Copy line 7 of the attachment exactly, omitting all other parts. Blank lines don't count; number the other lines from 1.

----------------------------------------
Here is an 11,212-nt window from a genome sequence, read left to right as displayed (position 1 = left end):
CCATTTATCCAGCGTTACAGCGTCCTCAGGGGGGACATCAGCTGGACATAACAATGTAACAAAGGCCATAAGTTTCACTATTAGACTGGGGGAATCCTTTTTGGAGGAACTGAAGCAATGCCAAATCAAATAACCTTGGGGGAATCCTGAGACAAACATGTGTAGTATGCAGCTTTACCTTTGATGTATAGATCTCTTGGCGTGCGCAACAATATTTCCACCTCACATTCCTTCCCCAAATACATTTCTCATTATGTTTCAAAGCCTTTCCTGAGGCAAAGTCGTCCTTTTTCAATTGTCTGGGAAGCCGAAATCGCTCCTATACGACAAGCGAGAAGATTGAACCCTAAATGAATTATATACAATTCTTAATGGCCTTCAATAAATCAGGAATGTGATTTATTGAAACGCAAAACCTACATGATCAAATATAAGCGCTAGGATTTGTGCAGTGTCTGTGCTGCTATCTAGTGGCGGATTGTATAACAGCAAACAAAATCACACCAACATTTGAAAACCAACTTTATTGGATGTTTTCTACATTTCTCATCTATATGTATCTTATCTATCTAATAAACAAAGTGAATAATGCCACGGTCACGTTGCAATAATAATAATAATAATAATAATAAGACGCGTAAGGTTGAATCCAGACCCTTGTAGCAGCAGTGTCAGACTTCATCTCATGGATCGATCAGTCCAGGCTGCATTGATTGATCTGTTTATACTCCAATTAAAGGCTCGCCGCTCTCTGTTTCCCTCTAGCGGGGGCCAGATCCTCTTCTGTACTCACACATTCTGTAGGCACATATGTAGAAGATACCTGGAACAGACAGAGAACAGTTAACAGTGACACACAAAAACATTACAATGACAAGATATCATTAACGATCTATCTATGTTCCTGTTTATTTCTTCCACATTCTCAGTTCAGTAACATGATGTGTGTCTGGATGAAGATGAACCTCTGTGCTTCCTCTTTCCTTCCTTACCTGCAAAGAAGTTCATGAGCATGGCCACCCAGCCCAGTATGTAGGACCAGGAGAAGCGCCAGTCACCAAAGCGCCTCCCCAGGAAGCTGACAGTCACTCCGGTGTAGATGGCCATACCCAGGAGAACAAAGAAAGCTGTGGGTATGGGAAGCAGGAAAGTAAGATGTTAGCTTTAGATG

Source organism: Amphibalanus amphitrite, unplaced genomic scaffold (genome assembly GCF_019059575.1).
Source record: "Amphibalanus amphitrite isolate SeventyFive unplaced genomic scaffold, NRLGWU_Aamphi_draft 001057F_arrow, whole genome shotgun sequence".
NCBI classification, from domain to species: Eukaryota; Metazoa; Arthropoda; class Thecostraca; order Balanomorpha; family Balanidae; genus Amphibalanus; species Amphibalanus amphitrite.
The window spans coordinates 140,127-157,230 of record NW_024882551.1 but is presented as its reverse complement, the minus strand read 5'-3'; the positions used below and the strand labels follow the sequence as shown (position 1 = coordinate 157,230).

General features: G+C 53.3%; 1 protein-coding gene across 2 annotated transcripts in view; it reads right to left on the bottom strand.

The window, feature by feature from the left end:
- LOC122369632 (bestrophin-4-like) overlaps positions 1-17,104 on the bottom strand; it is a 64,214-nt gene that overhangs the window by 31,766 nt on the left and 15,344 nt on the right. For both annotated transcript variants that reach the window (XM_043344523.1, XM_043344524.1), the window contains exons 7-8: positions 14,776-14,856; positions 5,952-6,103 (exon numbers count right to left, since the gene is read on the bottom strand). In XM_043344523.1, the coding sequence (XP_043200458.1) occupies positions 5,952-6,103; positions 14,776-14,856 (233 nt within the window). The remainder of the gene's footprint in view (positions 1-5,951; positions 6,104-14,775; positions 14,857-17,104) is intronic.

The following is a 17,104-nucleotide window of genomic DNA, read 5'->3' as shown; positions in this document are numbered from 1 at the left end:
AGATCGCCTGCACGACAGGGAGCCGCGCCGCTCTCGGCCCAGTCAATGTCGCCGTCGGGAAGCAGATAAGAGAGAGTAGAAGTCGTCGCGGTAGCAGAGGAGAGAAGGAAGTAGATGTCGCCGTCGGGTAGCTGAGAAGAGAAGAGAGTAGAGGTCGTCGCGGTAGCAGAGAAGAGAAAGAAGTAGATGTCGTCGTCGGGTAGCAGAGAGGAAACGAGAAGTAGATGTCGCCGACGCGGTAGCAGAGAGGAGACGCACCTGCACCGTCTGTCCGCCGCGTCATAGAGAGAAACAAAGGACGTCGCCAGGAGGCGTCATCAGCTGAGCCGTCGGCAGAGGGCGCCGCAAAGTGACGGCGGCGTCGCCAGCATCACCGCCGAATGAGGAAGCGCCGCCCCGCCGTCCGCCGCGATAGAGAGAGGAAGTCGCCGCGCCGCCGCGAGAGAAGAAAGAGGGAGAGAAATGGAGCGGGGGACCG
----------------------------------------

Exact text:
General features: G+C 53.3%; 1 protein-coding gene across 2 annotated transcripts in view; it reads right to left on the bottom strand.